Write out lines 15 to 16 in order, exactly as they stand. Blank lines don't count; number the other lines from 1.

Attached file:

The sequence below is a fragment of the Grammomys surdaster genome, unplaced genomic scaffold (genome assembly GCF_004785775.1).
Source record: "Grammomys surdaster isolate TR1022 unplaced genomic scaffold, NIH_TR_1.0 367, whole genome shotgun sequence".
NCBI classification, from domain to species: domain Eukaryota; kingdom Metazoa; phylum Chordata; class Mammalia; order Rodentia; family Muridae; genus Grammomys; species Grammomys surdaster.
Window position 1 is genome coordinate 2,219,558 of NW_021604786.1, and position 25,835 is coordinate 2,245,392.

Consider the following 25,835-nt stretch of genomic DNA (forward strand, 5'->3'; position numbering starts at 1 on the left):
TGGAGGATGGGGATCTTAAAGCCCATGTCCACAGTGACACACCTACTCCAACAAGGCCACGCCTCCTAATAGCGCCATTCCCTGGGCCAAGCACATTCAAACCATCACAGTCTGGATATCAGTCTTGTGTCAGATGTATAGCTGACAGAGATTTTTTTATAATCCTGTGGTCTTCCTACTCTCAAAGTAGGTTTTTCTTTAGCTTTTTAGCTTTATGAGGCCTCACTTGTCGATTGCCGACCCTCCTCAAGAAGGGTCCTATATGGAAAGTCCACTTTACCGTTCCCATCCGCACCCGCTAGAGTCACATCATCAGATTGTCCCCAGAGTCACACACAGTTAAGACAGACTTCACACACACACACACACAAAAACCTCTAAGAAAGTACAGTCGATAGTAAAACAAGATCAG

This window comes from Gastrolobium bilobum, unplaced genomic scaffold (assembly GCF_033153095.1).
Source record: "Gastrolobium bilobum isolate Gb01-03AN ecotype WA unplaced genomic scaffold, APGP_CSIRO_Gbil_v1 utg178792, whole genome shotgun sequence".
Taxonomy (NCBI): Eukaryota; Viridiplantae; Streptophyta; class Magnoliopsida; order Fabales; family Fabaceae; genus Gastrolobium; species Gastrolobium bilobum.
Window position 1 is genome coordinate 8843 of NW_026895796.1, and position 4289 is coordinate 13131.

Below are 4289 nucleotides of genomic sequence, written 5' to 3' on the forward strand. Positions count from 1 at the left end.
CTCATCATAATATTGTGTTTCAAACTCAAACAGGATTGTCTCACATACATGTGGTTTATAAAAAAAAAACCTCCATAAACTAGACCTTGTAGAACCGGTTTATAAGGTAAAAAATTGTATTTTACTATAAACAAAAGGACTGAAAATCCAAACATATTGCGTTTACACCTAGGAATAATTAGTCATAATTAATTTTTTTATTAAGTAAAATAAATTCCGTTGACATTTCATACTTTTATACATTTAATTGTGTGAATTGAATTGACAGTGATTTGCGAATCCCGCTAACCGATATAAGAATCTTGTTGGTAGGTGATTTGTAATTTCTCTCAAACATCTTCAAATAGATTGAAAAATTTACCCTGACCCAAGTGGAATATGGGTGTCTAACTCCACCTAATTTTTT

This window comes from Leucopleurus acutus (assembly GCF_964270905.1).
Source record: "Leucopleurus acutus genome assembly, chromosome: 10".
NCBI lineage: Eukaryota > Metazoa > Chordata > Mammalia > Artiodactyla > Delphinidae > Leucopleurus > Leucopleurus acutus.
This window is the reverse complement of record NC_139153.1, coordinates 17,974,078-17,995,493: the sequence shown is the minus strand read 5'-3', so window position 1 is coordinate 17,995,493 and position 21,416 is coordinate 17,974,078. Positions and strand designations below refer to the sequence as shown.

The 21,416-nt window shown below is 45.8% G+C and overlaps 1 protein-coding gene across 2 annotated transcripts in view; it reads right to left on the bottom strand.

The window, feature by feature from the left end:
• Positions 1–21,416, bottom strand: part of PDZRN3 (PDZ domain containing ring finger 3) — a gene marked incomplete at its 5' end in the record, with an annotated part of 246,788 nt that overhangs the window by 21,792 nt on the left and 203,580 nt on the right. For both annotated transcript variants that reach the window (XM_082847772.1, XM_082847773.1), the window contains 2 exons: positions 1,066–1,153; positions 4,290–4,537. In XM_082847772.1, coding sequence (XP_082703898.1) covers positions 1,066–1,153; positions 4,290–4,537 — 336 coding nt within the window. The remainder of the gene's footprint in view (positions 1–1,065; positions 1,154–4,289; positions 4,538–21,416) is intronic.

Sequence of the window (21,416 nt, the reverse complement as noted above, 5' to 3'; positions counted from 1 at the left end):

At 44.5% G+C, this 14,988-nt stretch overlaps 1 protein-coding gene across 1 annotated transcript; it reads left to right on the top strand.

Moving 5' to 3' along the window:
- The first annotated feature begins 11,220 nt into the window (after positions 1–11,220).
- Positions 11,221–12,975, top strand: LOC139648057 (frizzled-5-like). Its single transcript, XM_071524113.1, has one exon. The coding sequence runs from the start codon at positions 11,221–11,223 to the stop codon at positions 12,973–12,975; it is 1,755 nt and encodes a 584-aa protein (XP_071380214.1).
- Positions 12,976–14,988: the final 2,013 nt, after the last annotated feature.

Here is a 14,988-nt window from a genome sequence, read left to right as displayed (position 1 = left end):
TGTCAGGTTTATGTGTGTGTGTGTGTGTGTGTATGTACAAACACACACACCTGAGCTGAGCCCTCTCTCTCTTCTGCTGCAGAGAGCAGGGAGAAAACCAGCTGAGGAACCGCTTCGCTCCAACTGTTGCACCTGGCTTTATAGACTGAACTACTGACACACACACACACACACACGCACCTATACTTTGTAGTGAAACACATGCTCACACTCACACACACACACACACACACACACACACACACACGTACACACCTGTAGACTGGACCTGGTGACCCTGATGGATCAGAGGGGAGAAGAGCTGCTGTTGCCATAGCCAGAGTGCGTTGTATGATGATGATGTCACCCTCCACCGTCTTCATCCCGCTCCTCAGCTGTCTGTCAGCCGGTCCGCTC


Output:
NCBI lineage: Eukaryota > Metazoa > Chordata > Mammalia > Artiodactyla > Delphinidae > Leucopleurus > Leucopleurus acutus.
This window is the reverse complement of record NC_139153.1, coordinates 17,974,078-17,995,493: the sequence shown is the minus strand read 5'-3', so window position 1 is coordinate 17,995,493 and position 21,416 is coordinate 17,974,078. Positions and strand designations below refer to the sequence as shown.